Two articles of interest that came out of a symposium honoring Joel F. Handler (UCLA) look well worth checking out. UCLA Law Review also did a one page overview of Handler’s scholarly contributions that is worth reading.
1. Scott L. Cummings, The Pursuit of Legal Rights—and Beyond, 59 UCLA L. Rev. 506 (2012). Abstract below:
Just over thirty years ago, in a seminal trilogy of books, Joel Handler and his collaborators made three foundational contributions to the study of public interest lawyers. The first was theoretical, defining public interest law as a positive externality producing legal activity; the second was organizational, conceptualizing public interest law as an industry with multiple sectors that provided legal services; and the third was practical, examining the conditions under which legal rights activities were likely to succeed or fail. Looking back, Handler’s work may be read to support two distinct, and seemingly oppositional, claims: first (optimistically), that public interest lawyers are essential to robust participatory democracy and progressive social change (and thus society should support the field’s expansion), and second (pessimistically), that those same lawyers are nonetheless (at best) doomed to fail and (at worst) destined to be co-opted by the very political system they seek to transform. I call this the Paradox of Public Interest Law. In this Essay, I seek to evaluate the Paradox in light of the dramatically different political, economic, and intellectual context within which the public interest law movement now operates. I trace the arc of the movement’s change, emphasizing the role of ideological, organizational, and tactical complexity in driving new understandings of the meaning and practice of public interest law: from a coherent definition to a set of competing theories; from a nonprofit-centered view of the industry to one that incorporates a greater role for private sector delivery; and from an emphasis on the pursuit of legal rights in court as the central social change tactic to a broader focus on multiple advocacy strategies coordinated across multiple political domains. Evaluating these changes, I suggest that Handler’s optimistic hope for more public interest lawyers has been realized, while some of his pessimism has also been validated—but not entirely for the reasons that he imagined. In the end, Handler’s legacy teaches that the pursuit of legal rights—despite the risks—is still worth the fight.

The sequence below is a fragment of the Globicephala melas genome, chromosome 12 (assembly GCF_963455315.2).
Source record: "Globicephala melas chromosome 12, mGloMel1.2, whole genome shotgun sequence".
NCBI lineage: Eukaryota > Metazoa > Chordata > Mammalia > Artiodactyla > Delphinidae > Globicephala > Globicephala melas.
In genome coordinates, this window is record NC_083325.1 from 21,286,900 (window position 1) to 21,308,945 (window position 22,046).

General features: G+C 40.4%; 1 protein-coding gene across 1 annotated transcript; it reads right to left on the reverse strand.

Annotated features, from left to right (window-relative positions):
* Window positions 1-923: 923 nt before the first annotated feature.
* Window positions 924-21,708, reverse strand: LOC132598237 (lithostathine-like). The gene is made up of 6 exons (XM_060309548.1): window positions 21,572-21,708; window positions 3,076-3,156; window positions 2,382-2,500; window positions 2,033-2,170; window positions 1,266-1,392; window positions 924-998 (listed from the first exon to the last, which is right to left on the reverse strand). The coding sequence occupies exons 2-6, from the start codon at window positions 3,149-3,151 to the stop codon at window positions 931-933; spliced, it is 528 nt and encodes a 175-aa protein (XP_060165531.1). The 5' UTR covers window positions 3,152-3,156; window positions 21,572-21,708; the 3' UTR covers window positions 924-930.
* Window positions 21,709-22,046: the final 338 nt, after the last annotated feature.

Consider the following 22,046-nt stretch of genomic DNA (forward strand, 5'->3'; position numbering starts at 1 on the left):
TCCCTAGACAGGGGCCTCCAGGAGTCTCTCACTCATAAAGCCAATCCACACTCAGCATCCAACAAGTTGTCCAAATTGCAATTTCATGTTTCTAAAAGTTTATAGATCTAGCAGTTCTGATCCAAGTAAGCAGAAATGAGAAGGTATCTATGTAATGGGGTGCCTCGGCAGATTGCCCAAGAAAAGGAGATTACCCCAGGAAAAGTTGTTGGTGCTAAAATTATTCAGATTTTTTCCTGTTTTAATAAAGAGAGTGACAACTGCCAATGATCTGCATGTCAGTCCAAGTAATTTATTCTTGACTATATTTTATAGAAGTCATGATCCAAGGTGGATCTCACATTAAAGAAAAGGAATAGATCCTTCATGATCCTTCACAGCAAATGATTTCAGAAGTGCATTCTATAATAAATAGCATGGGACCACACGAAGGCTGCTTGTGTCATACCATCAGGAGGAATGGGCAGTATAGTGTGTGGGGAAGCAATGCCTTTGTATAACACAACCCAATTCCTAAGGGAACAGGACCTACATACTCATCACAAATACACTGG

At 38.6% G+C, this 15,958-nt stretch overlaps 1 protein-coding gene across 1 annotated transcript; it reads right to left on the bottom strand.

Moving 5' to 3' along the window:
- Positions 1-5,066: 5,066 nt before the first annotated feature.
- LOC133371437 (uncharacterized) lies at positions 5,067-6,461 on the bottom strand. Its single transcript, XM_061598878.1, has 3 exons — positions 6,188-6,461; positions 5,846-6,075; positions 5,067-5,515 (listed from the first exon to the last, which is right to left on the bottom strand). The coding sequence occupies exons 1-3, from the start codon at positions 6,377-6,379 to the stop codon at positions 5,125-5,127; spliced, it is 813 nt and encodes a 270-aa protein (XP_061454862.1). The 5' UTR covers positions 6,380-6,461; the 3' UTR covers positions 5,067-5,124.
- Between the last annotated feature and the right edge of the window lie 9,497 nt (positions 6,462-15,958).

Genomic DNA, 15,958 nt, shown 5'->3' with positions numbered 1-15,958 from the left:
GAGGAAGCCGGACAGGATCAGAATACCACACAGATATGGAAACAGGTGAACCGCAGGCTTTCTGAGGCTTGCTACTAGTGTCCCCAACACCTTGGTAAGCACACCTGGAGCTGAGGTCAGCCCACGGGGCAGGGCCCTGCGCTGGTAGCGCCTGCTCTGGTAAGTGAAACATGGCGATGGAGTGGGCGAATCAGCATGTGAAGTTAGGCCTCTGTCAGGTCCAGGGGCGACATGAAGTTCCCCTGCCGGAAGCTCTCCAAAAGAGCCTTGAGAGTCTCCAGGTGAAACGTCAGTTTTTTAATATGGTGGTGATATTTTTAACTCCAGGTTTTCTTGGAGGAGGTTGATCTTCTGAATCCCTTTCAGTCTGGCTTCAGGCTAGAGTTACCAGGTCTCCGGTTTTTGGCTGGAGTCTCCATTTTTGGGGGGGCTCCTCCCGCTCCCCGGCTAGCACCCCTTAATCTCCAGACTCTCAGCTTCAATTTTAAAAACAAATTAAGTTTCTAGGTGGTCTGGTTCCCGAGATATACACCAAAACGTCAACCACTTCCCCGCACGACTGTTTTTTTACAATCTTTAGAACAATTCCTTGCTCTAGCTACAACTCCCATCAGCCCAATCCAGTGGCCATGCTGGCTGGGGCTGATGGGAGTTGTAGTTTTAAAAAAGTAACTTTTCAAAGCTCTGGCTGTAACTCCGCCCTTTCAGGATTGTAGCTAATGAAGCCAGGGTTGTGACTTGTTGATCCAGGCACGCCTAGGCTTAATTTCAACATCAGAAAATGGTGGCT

2. Noah D. Zatz, Poverty Unmodified?: Critical Reflections on the Deserving/Undeserving Distinction, 59 UCLA L. Rev. 550 (2012). Abstract below:
According to a familiar and influential analysis, antipoverty programs are structured by distinctions between the deserving and undeserving poor. Through techniques like behavioral conditions on benefit eligibility, these moral distinctions divide the poor and interfere with providing assistance to all those in need. This analytical framework animates much critical scholarship on social welfare policy and guides most welfare rights litigation about benefit eligibility requirements.
This Essay challenges this “deservingness analytic” by questioning its separation of deservingness from need, its imagination of the poor as a preexisting population whose need can be conceptualized and determined apart from the moralistic concerns of deservingness. This supposed divide between deservingness and need is breached from both sides: Seemingly moralistic concerns with personal behavior often can be recast as assessments of economic need, and conventional techniques of measuring economic need inevitably implicate moralistic questions about personal behavior. Both phenomena become apparent once we unpack the conventional idea that the extent of “available” resources necessarily affects whether any needs are unmet.
Dismantling the barrier between deservingness and need facilitates new critical perspectives on both concepts. The implicit moral content of need assessments becomes visible and contestable, not for moralism alone but for moral error. I sketch such an argument with regard to the ubiquitous exclusion of childcare from the needs considered by means-tested benefits. Because behavioral conditions and need assessments are linked, new accounts of need also produce new accounts of conditions. For instance, broadening needs to incorporate childcare leads to broadening what should qualify as “work” under a work requirement, the quintessential behavioral eligibility condition.